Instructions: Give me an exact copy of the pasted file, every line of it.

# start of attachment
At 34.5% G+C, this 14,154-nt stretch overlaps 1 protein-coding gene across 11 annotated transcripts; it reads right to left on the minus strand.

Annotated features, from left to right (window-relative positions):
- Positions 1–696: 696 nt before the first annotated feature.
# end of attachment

At 34.5% G+C, this 14,154-nt stretch overlaps 1 protein-coding gene across 11 annotated transcripts; it reads right to left on the minus strand.

Annotated features, from left to right (window-relative positions):
- Positions 1–696: 696 nt before the first annotated feature.